Do dogs sometimes sniff everything around them when they are feeling anxious?
From the Editors of The Dog Daily
Sniffing can indeed be a sign of canine anxiety, but the difference between that and regular exploratory sniffing is subtle.
Your dog experiences much of its world via scent. What’s the first thing your dog does when it sees one of its buddies? It probably sniffs that individual’s face and bottom, perhaps going around in circles to get a better full-nose whiff. Animals (including humans) release all sorts of important information in compounds with slight, and sometimes even pungent, odors. This info reveals certain aspects of health status, sex, age, mood and other things. Dogs are particularly good at teasing apart all of that data.
When your dog is scared, or if it wants to be left alone, it may sniff other things, according to Evelyn Pang and Hilary Louie, authors of the book Good Dog!: Kids Teach Kids About Dog Behavior and Training. As they share, your dog might sniff the grass, a bush or even the ground -- basically anything but the other dog, person or whatever it is that triggered the anxiety. Pang and Louie aren’t exactly sure why dogs do that, but this type of sniffing seems to tell other dogs to keep their distance. My guess is that when a dog senses danger, it will do this type of sniffing so that other dogs heed the visual warning.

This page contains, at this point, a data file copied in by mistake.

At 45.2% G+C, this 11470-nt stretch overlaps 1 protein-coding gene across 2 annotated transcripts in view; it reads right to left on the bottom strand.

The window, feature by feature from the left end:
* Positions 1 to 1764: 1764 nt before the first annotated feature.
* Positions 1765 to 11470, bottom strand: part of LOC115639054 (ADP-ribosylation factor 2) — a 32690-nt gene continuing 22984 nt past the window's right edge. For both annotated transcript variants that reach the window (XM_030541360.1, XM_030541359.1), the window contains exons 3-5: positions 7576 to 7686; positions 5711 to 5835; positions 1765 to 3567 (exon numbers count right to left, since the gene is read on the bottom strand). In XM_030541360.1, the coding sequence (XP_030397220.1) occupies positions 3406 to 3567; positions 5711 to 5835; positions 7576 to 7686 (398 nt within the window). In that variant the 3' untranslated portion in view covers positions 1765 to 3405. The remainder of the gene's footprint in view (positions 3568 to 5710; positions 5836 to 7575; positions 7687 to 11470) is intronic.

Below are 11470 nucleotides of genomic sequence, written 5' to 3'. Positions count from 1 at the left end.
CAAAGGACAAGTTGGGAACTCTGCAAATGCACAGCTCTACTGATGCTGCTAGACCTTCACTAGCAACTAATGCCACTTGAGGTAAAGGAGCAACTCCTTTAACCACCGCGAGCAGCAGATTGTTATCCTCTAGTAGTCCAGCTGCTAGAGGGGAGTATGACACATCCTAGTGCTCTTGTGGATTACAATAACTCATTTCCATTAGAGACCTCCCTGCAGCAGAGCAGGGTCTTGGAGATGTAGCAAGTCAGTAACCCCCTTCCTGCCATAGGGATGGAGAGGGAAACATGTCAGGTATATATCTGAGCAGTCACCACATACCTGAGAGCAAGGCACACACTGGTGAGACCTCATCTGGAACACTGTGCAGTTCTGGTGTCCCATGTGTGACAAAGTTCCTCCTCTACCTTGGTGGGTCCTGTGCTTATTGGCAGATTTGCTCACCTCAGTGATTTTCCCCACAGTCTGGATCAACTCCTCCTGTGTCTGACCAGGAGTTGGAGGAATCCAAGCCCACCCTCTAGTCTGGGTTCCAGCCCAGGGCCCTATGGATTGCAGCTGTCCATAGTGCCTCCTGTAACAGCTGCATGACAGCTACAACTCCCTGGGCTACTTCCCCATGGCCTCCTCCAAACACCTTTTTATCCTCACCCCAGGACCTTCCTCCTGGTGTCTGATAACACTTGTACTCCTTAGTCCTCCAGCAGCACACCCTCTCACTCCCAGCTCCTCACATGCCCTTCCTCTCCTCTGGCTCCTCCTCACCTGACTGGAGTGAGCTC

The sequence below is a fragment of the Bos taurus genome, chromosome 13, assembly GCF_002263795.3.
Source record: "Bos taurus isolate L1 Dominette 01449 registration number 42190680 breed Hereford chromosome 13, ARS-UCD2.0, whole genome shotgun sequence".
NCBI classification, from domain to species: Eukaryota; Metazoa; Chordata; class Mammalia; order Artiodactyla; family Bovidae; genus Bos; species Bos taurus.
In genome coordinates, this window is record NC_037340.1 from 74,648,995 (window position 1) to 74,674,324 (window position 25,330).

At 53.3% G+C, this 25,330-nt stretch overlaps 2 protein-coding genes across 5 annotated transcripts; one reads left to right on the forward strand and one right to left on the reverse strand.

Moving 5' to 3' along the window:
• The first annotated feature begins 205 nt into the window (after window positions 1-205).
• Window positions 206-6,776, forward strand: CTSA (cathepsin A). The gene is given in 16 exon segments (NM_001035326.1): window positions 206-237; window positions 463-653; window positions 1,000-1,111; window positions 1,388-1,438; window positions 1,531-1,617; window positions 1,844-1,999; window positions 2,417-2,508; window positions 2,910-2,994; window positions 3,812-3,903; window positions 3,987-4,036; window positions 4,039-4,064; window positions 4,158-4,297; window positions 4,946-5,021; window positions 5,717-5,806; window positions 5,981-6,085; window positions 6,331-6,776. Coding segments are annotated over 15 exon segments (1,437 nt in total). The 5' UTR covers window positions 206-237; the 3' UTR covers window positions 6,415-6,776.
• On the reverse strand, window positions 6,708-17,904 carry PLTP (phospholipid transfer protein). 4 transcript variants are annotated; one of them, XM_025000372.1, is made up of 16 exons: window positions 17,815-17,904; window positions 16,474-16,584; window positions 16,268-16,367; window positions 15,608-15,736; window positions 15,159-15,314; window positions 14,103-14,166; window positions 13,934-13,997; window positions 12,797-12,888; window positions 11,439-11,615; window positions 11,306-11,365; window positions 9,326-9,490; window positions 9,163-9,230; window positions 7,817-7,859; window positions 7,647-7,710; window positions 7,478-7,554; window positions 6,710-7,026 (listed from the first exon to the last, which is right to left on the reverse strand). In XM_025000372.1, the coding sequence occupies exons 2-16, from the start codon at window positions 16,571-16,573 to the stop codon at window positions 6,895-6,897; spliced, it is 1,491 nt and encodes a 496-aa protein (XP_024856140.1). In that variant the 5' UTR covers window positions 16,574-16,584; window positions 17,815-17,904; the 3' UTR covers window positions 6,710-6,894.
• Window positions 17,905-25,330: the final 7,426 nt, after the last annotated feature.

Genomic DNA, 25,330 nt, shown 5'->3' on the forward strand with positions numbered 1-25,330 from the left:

Sniffing isn’t too worrisome, though. If your
dog were really terrified, it would growl, bark and make a bigger ruckus. But
do pay attention to whom and what your dog sniffs. Sniffing in dogs can
actually be a compliment, since the sniff-ee is of sufficient interest and
isn’t perceived as a threat by your pet.